In fact, the number of admitted intended CS students increased quickly as well, reaching the number of admitted EECS students for the 2014-2015 cycle, despite the fact that many more applied to the EECS major than listed CS as their intended major in L&S. Coupled with the fact that the number of admits to L&S hadn’t increased drastically in these years, this is even more surprising.
The increase in interest for the EECS major hasn’t seemed to affect the yield rate very much, though, as it merely fluctuated within the 40-50% range over the years. On the other hand, the intended CS students in L&S seemed to be more excited or optimistic than their counterparts headed to CoE, with their yield rate spiking in 2012. In the face of a GPA cap for declaring the major, this rise in commitment is surprising, though it’s hard to know whether these incoming freshmen were aware of the cap (which was initiated only in the past couple of years).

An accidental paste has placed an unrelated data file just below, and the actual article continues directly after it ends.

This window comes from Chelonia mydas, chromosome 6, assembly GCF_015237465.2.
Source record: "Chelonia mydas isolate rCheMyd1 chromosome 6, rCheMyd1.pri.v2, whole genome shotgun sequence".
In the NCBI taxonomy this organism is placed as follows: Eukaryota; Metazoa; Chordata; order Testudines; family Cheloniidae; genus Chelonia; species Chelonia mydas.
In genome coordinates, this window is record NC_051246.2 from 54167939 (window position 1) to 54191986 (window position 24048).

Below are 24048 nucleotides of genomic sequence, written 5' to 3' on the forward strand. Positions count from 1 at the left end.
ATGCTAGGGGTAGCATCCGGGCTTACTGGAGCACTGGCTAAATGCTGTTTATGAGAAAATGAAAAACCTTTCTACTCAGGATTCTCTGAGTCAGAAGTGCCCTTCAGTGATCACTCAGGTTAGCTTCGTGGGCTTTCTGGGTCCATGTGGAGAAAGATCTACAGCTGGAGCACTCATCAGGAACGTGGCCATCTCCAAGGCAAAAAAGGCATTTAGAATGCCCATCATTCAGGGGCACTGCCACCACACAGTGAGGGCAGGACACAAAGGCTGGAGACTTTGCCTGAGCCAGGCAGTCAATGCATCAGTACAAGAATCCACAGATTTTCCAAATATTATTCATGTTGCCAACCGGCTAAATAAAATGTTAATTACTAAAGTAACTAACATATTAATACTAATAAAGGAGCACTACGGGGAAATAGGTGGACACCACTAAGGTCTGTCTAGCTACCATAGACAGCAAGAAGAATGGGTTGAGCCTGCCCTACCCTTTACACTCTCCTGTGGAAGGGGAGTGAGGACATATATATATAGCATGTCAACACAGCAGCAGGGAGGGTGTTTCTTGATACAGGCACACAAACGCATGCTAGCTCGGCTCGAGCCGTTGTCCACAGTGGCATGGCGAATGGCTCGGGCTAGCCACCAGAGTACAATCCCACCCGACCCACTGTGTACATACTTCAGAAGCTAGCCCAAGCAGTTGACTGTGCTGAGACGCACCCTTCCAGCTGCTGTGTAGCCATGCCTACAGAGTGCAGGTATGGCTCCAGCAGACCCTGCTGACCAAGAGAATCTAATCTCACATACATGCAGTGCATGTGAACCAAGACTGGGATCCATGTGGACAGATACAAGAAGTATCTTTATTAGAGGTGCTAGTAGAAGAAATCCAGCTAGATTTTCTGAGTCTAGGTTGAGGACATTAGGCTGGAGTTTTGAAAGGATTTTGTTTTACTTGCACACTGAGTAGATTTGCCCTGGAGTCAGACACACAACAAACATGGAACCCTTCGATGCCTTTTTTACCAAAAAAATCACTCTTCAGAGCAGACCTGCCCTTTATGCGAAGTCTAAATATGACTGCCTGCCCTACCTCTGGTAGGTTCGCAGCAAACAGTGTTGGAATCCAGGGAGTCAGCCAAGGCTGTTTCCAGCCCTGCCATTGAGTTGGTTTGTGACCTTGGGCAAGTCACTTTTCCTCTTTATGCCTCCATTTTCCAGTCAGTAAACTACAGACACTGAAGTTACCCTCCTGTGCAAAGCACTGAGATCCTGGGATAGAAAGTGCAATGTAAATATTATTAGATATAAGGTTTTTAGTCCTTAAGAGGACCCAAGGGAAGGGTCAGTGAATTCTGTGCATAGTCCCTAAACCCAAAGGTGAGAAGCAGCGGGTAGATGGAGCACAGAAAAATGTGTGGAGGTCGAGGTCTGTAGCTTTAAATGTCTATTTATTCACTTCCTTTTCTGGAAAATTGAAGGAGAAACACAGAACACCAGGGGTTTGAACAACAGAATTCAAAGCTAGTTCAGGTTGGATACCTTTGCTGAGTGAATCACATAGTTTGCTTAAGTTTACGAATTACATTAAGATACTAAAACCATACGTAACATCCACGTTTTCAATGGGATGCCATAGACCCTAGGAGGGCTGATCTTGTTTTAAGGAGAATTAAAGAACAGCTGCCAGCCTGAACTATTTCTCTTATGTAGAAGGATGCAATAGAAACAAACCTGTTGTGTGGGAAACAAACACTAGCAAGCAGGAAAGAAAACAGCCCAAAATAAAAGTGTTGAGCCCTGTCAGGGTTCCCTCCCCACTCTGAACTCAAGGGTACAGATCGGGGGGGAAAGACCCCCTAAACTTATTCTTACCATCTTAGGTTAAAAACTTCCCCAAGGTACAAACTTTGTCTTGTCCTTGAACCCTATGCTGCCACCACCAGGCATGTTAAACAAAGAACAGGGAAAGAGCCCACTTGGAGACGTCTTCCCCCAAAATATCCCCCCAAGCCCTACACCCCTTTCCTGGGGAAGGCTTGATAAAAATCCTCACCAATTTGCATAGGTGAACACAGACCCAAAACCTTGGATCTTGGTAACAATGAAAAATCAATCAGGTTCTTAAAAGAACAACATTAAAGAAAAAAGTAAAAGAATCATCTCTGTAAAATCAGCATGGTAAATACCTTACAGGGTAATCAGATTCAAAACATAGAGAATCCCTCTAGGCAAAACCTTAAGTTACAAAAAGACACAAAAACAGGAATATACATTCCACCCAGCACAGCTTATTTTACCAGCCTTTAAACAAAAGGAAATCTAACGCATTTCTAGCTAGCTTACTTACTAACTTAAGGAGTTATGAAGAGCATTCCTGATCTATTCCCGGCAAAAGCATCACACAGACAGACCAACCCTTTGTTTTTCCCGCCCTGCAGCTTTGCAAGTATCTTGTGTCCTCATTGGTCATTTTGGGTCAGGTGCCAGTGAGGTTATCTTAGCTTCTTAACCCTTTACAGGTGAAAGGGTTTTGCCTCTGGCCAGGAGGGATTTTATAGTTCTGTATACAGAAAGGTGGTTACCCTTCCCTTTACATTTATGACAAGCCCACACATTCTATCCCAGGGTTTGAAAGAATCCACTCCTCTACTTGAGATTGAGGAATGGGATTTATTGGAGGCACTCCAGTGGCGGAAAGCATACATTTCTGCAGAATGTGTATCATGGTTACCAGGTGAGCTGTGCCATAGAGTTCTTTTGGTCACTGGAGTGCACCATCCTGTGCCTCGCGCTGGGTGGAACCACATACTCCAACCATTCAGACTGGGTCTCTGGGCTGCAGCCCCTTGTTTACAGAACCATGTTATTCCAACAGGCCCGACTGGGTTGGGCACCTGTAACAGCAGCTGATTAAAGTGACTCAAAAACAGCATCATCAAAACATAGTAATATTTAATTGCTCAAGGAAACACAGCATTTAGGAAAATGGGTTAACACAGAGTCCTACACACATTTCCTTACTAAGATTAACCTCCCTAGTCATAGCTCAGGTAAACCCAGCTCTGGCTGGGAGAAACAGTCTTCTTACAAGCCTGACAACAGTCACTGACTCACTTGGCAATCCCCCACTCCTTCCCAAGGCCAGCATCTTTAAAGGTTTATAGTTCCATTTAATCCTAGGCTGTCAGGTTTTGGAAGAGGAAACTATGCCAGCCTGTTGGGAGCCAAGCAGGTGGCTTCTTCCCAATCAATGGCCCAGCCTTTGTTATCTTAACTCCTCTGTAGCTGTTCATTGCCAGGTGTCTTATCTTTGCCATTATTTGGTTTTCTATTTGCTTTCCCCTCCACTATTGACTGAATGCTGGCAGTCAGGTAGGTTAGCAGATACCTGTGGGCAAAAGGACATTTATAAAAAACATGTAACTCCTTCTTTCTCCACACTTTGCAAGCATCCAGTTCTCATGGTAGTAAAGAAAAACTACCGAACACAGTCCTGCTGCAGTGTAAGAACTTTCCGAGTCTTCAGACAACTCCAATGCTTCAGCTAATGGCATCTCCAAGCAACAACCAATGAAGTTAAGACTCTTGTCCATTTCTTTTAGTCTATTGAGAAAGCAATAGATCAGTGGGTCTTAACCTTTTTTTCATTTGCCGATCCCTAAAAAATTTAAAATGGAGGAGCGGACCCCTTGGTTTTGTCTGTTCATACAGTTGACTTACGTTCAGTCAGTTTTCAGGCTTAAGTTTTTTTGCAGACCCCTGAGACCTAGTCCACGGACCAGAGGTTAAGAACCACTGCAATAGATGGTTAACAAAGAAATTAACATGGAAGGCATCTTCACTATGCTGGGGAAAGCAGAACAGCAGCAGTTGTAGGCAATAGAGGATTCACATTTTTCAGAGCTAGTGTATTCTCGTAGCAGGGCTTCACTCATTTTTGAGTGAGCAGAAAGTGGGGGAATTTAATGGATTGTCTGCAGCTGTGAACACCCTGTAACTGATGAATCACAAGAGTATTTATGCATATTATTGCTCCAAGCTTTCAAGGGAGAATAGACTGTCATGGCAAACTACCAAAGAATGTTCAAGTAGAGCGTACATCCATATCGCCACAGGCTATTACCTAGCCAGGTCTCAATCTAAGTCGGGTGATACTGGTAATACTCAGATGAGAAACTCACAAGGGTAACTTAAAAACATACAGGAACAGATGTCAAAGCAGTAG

This eventually led to the number of intended L&S CS majors eclipsing the number of EECS majors for the 2014-2015 cycle when it came time to choose a college, a feat not seen for a long time (perhaps never before, though I haven’t looked at the data before 2006).
In the end, while the excitement about CS caused the admit rate in EECS to tank in order to keep the class size from growing too large, the number of L&S CS admits and the number of such students who ended up enrolling rose to new heights, despite the equivalent numbers for L&S as a whole being relatively stagnant. One hypothesis for why this could have happened is that the applicant pool of intended CS majors became stronger, perhaps as a result of stronger students redirecting their interest towards CS. Alas, it’s hard to tell whether this is the case, due to the lack of data for academic performance and the like on a major-by-major basis.